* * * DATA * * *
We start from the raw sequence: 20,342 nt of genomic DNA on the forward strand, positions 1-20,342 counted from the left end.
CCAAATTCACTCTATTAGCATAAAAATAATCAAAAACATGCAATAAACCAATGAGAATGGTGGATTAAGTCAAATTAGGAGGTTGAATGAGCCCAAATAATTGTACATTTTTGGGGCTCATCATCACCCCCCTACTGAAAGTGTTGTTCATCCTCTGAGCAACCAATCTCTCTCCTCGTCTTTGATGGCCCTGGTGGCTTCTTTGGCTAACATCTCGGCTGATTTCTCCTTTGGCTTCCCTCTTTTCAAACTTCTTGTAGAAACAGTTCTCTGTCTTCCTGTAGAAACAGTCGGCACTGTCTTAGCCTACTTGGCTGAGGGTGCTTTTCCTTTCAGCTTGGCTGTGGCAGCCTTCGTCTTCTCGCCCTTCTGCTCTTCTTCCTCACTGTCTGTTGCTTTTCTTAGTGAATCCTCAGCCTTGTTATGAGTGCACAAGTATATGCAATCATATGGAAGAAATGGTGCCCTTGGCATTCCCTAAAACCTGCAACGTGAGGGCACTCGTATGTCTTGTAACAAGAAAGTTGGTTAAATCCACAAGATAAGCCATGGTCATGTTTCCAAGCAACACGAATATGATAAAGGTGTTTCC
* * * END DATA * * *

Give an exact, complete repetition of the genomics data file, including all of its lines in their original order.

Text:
We start from the raw sequence: 20,342 nt of genomic DNA on the forward strand, positions 1-20,342 counted from the left end.
CCAAATTCACTCTATTAGCATAAAAATAATCAAAAACATGCAATAAACCAATGAGAATGGTGGATTAAGTCAAATTAGGAGGTTGAATGAGCCCAAATAATTGTACATTTTTGGGGCTCATCATCACCCCCCTACTGAAAGTGTTGTTCATCCTCTGAGCAACCAATCTCTCTCCTCGTCTTTGATGGCCCTGGTGGCTTCTTTGGCTAACATCTCGGCTGATTTCTCCTTTGGCTTCCCTCTTTTCAAACTTCTTGTAGAAACAGTTCTCTGTCTTCCTGTAGAAACAGTCGGCACTGTCTTAGCCTACTTGGCTGAGGGTGCTTTTCCTTTCAGCTTGGCTGTGGCAGCCTTCGTCTTCTCGCCCTTCTGCTCTTCTTCCTCACTGTCTGTTGCTTTTCTTAGTGAATCCTCAGCCTTGTTATGAGTGCACAAGTATATGCAATCATATGGAAGAAATGGTGCCCTTGGCATTCCCTAAAACCTGCAACGTGAGGGCACTCGTATGTCTTGTAACAAGAAAGTTGGTTAAATCCACAAGATAAGCCATGGTCATGTTTCCAAGCAACACGAATATGATAAAGGTGTTTCC